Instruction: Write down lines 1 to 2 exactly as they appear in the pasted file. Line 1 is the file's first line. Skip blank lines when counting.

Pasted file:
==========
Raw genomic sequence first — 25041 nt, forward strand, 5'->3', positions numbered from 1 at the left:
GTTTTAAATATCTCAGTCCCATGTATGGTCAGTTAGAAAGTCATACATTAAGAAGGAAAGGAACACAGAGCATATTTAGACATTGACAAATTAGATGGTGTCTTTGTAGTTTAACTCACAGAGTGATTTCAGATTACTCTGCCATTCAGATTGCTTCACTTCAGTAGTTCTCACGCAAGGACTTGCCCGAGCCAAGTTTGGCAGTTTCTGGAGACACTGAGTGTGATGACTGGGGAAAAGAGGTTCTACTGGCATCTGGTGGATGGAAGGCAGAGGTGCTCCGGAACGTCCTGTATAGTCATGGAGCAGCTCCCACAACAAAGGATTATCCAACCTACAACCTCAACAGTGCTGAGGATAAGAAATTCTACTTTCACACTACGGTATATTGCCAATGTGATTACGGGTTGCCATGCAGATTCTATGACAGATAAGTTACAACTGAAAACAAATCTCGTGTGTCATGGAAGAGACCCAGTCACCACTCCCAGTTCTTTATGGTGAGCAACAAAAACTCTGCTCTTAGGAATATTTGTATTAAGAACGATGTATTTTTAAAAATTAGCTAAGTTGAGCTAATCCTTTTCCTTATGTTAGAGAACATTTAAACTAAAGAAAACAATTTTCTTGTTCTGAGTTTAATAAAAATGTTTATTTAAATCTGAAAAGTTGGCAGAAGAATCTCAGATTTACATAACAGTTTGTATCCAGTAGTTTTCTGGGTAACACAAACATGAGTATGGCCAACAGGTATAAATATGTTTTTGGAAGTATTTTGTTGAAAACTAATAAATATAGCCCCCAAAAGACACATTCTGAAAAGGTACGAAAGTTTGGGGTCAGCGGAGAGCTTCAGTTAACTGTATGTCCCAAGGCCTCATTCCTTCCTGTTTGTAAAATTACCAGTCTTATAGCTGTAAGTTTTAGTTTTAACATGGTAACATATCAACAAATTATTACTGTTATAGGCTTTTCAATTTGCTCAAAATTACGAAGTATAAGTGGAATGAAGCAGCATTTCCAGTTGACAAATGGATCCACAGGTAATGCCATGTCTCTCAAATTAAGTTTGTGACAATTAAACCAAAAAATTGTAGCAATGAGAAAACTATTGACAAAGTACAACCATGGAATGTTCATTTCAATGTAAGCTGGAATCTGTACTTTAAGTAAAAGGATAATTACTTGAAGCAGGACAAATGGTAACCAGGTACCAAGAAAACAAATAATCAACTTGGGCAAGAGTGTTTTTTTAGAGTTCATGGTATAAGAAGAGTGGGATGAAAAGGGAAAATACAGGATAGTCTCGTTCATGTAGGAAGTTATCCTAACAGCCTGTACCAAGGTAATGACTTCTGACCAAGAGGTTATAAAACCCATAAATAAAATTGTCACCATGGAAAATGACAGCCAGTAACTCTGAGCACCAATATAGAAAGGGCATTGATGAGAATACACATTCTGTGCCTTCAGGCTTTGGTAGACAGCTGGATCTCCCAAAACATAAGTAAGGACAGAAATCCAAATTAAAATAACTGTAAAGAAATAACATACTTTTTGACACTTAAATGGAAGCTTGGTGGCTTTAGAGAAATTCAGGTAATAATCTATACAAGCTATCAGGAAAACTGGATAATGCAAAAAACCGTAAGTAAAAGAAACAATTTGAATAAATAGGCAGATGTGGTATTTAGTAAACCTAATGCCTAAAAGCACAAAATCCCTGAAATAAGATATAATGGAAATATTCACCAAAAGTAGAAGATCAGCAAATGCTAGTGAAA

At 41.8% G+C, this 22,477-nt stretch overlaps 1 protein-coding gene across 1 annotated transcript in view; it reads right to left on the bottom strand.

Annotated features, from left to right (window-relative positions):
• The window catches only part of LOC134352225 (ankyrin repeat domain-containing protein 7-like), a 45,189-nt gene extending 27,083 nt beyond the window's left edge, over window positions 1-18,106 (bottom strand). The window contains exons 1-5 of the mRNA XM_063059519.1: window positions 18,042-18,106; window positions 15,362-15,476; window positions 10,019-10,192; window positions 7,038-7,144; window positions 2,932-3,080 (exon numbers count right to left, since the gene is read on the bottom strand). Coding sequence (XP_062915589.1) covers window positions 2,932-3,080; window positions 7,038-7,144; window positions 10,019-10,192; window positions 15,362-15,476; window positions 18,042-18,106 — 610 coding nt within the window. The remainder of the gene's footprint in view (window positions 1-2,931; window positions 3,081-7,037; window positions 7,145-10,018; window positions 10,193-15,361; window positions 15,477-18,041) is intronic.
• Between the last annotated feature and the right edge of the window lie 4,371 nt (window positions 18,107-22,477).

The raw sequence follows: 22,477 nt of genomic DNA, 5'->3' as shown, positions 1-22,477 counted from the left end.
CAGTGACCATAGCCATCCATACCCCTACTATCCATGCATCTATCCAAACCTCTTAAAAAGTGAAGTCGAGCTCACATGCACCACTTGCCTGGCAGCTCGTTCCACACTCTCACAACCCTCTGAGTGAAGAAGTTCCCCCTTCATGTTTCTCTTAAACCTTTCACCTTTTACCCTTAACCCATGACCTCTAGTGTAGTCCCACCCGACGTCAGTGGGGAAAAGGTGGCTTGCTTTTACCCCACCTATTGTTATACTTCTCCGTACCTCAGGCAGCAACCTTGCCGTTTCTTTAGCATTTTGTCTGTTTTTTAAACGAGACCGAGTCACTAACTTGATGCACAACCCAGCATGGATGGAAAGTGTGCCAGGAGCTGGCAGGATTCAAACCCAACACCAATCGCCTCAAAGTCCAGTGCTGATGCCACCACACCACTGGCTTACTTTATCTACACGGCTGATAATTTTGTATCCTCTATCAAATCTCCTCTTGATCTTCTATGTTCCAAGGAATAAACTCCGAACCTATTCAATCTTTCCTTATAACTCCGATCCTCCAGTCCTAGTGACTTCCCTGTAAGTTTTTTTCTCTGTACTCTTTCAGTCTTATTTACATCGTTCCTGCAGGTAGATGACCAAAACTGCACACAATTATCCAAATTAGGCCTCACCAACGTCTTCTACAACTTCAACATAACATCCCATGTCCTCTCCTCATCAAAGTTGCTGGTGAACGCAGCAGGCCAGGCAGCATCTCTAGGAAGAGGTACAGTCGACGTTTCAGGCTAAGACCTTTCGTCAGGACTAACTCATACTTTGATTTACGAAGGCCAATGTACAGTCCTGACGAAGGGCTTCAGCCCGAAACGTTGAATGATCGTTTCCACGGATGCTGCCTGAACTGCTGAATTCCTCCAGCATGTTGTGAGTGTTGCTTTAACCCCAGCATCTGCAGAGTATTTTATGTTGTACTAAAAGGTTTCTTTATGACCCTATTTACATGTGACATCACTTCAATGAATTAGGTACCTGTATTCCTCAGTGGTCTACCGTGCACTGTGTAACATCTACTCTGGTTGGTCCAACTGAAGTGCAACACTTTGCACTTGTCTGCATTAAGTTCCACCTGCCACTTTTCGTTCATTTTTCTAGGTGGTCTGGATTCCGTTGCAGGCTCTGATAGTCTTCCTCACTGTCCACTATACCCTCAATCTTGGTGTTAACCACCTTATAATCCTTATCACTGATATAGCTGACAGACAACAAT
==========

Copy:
Raw genomic sequence first — 25041 nt, forward strand, 5'->3', positions numbered from 1 at the left:
GTTTTAAATATCTCAGTCCCATGTATGGTCAGTTAGAAAGTCATACATTAAGAAGGAAAGGAACACAGAGCATATTTAGACATTGACAAATTAGATGGTGTCTTTGTAGTTTAACTCACAGAGTGATTTCAGATTACTCTGCCATTCAGATTGCTTCACTTCAGTAGTTCTCACGCAAGGACTTGCCCGAGCCAAGTTTGGCAGTTTCTGGAGACACTGAGTGTGATGACTGGGGAAAAGAGGTTCTACTGGCATCTGGTGGATGGAAGGCAGAGGTGCTCCGGAACGTCCTGTATAGTCATGGAGCAGCTCCCACAACAAAGGATTATCCAACCTACAACCTCAACAGTGCTGAGGATAAGAAATTCTACTTTCACACTACGGTATATTGCCAATGTGATTACGGGTTGCCATGCAGATTCTATGACAGATAAGTTACAACTGAAAACAAATCTCGTGTGTCATGGAAGAGACCCAGTCACCACTCCCAGTTCTTTATGGTGAGCAACAAAAACTCTGCTCTTAGGAATATTTGTATTAAGAACGATGTATTTTTAAAAATTAGCTAAGTTGAGCTAATCCTTTTCCTTATGTTAGAGAACATTTAAACTAAAGAAAACAATTTTCTTGTTCTGAGTTTAATAAAAATGTTTATTTAAATCTGAAAAGTTGGCAGAAGAATCTCAGATTTACATAACAGTTTGTATCCAGTAGTTTTCTGGGTAACACAAACATGAGTATGGCCAACAGGTATAAATATGTTTTTGGAAGTATTTTGTTGAAAACTAATAAATATAGCCCCCAAAAGACACATTCTGAAAAGGTACGAAAGTTTGGGGTCAGCGGAGAGCTTCAGTTAACTGTATGTCCCAAGGCCTCATTCCTTCCTGTTTGTAAAATTACCAGTCTTATAGCTGTAAGTTTTAGTTTTAACATGGTAACATATCAACAAATTATTACTGTTATAGGCTTTTCAATTTGCTCAAAATTACGAAGTATAAGTGGAATGAAGCAGCATTTCCAGTTGACAAATGGATCCACAGGTAATGCCATGTCTCTCAAATTAAGTTTGTGACAATTAAACCAAAAAATTGTAGCAATGAGAAAACTATTGACAAAGTACAACCATGGAATGTTCATTTCAATGTAAGCTGGAATCTGTACTTTAAGTAAAAGGATAATTACTTGAAGCAGGACAAATGGTAACCAGGTACCAAGAAAACAAATAATCAACTTGGGCAAGAGTGTTTTTTTAGAGTTCATGGTATAAGAAGAGTGGGATGAAAAGGGAAAATACAGGATAGTCTCGTTCATGTAGGAAGTTATCCTAACAGCCTGTACCAAGGTAATGACTTCTGACCAAGAGGTTATAAAACCCATAAATAAAATTGTCACCATGGAAAATGACAGCCAGTAACTCTGAGCACCAATATAGAAAGGGCATTGATGAGAATACACATTCTGTGCCTTCAGGCTTTGGTAGACAGCTGGATCTCCCAAAACATAAGTAAGGACAGAAATCCAAATTAAAATAACTGTAAAGAAATAACATACTTTTTGACACTTAAATGGAAGCTTGGTGGCTTTAGAGAAATTCAGGTAATAATCTATACAAGCTATCAGGAAAACTGGATAATGCAAAAAACCGTAAGTAAAAGAAACAATTTGAATAAATAGGCAGATGTGGTATTTAGTAAACCTAATGCCTAAAAGCACAAAATCCCTGAAATAAGATATAATGGAAATATTCACCAAAAGTAGAAGATCAGCAAATGCTAGTGAAA